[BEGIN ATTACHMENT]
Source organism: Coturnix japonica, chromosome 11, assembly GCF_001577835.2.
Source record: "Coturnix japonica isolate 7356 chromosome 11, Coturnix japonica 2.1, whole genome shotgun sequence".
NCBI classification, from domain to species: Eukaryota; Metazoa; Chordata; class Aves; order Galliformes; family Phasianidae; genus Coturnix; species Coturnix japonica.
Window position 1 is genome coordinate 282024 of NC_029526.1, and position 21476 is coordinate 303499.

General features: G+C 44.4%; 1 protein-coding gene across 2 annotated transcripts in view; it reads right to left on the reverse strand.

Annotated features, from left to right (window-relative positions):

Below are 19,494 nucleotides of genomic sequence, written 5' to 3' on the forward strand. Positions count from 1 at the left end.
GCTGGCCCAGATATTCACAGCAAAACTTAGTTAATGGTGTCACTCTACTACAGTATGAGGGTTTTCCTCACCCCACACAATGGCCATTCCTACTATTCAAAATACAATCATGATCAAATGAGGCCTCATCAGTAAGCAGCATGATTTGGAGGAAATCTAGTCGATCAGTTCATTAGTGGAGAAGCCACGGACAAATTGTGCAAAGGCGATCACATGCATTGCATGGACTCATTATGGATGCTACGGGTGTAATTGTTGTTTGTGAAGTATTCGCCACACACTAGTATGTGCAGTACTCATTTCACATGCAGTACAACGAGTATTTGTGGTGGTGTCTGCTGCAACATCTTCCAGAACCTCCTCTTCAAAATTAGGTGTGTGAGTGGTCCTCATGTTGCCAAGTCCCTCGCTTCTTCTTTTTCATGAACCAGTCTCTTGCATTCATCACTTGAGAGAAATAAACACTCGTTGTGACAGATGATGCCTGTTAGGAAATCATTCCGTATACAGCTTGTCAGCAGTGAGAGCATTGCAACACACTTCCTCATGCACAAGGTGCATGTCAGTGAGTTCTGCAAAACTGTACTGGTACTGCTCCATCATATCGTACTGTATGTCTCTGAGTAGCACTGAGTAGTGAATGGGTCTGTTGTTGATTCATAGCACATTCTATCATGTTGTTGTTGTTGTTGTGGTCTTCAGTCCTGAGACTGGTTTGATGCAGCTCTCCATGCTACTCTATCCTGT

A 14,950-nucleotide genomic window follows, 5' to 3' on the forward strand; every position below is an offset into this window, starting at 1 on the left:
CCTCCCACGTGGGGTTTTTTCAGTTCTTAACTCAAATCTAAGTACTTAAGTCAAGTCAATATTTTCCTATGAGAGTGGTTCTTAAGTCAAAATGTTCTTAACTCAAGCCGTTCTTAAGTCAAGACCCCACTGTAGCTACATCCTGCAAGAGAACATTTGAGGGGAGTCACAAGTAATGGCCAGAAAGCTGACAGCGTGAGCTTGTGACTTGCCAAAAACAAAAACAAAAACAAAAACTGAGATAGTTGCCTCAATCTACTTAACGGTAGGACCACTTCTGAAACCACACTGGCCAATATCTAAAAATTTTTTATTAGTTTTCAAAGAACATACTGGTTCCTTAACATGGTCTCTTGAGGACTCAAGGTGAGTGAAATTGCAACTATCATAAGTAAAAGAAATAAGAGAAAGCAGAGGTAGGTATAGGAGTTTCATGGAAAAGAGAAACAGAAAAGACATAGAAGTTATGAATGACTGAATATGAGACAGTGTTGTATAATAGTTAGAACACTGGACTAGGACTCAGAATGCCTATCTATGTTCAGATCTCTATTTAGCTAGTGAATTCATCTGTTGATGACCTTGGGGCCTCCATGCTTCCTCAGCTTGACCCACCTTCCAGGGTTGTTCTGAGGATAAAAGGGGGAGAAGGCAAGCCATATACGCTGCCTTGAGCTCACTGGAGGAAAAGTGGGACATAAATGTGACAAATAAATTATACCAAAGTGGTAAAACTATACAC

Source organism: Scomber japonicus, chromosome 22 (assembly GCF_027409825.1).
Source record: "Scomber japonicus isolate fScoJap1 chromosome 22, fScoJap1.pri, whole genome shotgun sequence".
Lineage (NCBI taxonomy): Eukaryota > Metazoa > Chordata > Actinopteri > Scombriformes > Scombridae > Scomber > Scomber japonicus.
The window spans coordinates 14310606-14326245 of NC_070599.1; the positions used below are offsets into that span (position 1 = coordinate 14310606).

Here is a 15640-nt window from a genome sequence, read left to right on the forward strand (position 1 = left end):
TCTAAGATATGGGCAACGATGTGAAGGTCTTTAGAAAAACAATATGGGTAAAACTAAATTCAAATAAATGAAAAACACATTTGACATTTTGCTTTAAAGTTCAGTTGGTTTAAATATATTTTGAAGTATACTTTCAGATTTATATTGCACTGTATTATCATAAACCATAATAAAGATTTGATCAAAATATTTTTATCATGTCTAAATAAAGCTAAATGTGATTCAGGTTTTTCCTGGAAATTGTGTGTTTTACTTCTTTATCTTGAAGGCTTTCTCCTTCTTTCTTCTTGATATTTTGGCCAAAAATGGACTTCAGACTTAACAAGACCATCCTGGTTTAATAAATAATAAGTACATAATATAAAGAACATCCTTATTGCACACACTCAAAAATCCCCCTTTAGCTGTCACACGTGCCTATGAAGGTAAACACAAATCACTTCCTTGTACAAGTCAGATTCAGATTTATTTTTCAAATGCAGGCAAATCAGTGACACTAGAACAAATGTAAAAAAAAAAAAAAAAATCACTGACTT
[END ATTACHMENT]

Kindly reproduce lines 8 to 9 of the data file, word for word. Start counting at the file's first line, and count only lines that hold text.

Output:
GCTGGCCCAGATATTCACAGCAAAACTTAGTTAATGGTGTCACTCTACTACAGTATGAGGGTTTTCCTCACCCCACACAATGGCCATTCCTACTATTCAAAATACAATCATGATCAAATGAGGCCTCATCAGTAAGCAGCATGATTTGGAGGAAATCTAGTCGATCAGTTCATTAGTGGAGAAGCCACGGACAAATTGTGCAAAGGCGATCACATGCATTGCATGGACTCATTATGGATGCTACGGGTGTAATTGTTGTTTGTGAAGTATTCGCCACACACTAGTATGTGCAGTACTCATTTCACATGCAGTACAACGAGTATTTGTGGTGGTGTCTGCTGCAACATCTTCCAGAACCTCCTCTTCAAAATTAGGTGTGTGAGTGGTCCTCATGTTGCCAAGTCCCTCGCTTCTTCTTTTTCATGAACCAGTCTCTTGCATTCATCACTTGAGAGAAATAAACACTCGTTGTGACAGATGATGCCTGTTAGGAAATCATTCCGTATACAGCTTGTCAGCAGTGAGAGCATTGCAACACACTTCCTCATGCACAAGGTGCATGTCAGTGAGTTCTGCAAAACTGTACTGGTACTGCTCCATCATATCGTACTGTATGTCTCTGAGTAGCACTGAGTAGTGAATGGGTCTGTTGTTGATTCATAGCACATTCTATCATGTTGTTGTTGTTGTTGTGGTCTTCAGTCCTGAGACTGGTTTGATGCAGCTCTCCATGCTACTCTATCCTGT

A 14,950-nucleotide genomic window follows, 5' to 3' on the forward strand; every position below is an offset into this window, starting at 1 on the left: